place. They therefore advocated the passage of an ODA that would contain many
of the significant features of the ADA. Submissions described an effective ODA
as setting out clear standards for accessible transit services, having
timetables for implementation, and including an enforcement mechanism....

...Since the consultation period on the Discussion Paper closed, the Ontario
government has passed the Ontarians with Disabilities Act (“ODA”). The ODA
differs significantly from the ADA. The focus of the ODA is on accessibility
planning and standard setting. Section 14 of the legislation requires every
public transportation organization in Ontario to prepare a yearly accessibility
plan, addressing the identification, removal and prevention of barriers to
persons with disabilities in the organization’s bylaws, policies, programs,
practices and services. This accessibility plan must be made available to the
public. While municipalities are required to take accessibility into account
when purchasing goods or services (s. 13), no such requirement applies to
transit services.

The government will develop guidelines for the preparation of accessibility
plans. These guidelines may exempt organizations, including public
transportation organizations, from their application.

Section 19 of the Act mandates the creation of an Accessibility Advisory
Council, which shall advise the Minister of Citizenship on the implementation
of the ODA, programs of public information, and accessibility of services
provided or funded by the government.

The government has the power to adopt codes of conduct, guidelines, protocols
or procedures as regulations, and to require compliance with them.

As well, any building project funded by a government funded capital program
must meet or exceed the accessibility requirements of the Building Code and
regulations.

While requiring transit providers to plan for accessibility, there are no
provisions within the ODA requiring the implementation of plans, or the
ultimate achievement of accessibility.

Section 3 of the ODA states that nothing in the Act, its regulations, or
standards and guidelines set under it, diminishes in any way existing legal
obligations to persons with disabilities. In other words, the Ontario Human
Rights Code, including the duty to accommodate persons with disabilities and
the undue hardship standard, as outlined in the OHRC's Policy and Guidelines on
Disability and the Duty to Accommodate, continue to apply. The Code will
continue to operate as the major enforcement mechanism for the rights of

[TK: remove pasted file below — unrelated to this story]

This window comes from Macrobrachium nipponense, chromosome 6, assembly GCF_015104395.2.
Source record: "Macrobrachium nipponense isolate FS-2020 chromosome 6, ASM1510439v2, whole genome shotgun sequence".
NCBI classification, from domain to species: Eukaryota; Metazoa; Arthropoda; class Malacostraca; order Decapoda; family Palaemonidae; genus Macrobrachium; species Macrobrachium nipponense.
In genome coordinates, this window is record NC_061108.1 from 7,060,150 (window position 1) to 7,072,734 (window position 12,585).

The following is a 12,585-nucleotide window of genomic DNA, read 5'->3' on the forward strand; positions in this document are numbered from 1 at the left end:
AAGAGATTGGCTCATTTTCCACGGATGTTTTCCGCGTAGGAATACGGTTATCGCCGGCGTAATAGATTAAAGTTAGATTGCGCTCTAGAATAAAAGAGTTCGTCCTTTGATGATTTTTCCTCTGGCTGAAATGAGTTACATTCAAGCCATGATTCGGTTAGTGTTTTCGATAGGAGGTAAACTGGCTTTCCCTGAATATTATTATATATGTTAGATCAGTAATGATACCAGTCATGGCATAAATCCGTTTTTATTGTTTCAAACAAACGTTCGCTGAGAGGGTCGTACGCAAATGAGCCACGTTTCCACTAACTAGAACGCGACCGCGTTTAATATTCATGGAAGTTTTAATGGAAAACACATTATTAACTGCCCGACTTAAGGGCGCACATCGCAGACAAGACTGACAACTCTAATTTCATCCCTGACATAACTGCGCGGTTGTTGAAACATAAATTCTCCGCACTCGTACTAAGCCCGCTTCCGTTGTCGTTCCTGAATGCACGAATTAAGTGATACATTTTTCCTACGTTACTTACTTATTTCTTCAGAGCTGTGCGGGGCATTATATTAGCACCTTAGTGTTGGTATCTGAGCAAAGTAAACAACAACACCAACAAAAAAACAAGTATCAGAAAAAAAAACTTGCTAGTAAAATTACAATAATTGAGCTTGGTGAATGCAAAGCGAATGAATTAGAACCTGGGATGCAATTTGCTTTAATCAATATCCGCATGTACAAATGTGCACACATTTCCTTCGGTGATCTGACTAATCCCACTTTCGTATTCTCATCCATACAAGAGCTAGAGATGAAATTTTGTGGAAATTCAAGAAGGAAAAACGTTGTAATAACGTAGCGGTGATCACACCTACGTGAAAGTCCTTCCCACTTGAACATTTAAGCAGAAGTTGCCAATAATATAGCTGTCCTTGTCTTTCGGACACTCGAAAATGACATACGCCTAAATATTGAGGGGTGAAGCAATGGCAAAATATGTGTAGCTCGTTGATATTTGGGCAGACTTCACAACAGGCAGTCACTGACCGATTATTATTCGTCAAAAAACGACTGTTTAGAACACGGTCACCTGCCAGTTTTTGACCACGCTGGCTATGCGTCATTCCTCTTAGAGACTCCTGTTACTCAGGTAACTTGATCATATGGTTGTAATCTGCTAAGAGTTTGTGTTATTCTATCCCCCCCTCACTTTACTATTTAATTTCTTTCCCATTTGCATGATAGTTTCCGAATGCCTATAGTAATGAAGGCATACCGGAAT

persons with disabilities.

The ODA has potential to assist in the creation of standards, through the power
of the government to develop guidelines. Unless this power to create guidelines
is exercised, however, the ODA is unlikely to result in the creation of the
kinds of standards for accessible transit that have been envisioned in
submissions to the OHRC. Without enforceable guidelines, services across
Ontario will likely continue to exist as a patchwork, and access to transit
will vary from municipality to municipality. Benchmarks for excellence and
improvement in accessible transit services will not be available for the
assistance of transit providers or patrons.

The requirement under the ODA for all transit providers to develop publicly
available, annually updated, accessibility plans will mark a step forward in
this area. A number of transit providers have already taken this step and have
plans in place, but several do not. It is essential that plans set out
accountability structures and timelines, if they are to be effective. ...

...In the past, the Province was actively involved in transit issues.
Historically, the Province allocated significant funding to assist
municipalities to provide services to persons with mobility impairments. In
1993, the Ontario government required municipalities to provide full
accessibility transit plans. As well, all new transit vehicles leased or
purchased had to be low-floor, or equipped with Easier Access features.

Such initiatives were gradually abandoned until, at the time of the release of
the Discussion Paper in February 2001, the Province had completely withdrawn
from the field of accessible transit.

However, there are signs of a renewed interest in transit issues on the part of
the Province. As mentioned elsewhere, the new ODA specifically addresses issues
surrounding accessible transit. As well, the Province has recently committed
new funding to public transit services in Ontario. ...
...Significant advances in transit accessibility cannot be made without the
involvement of senior levels of government. The two key components for
advancing transit accessibility are standard setting, and funding.

The OHRC therefore welcomes the recent initiatives of the Ministry of
Transportation, and the Ministry of Citizenship in the area of transit. The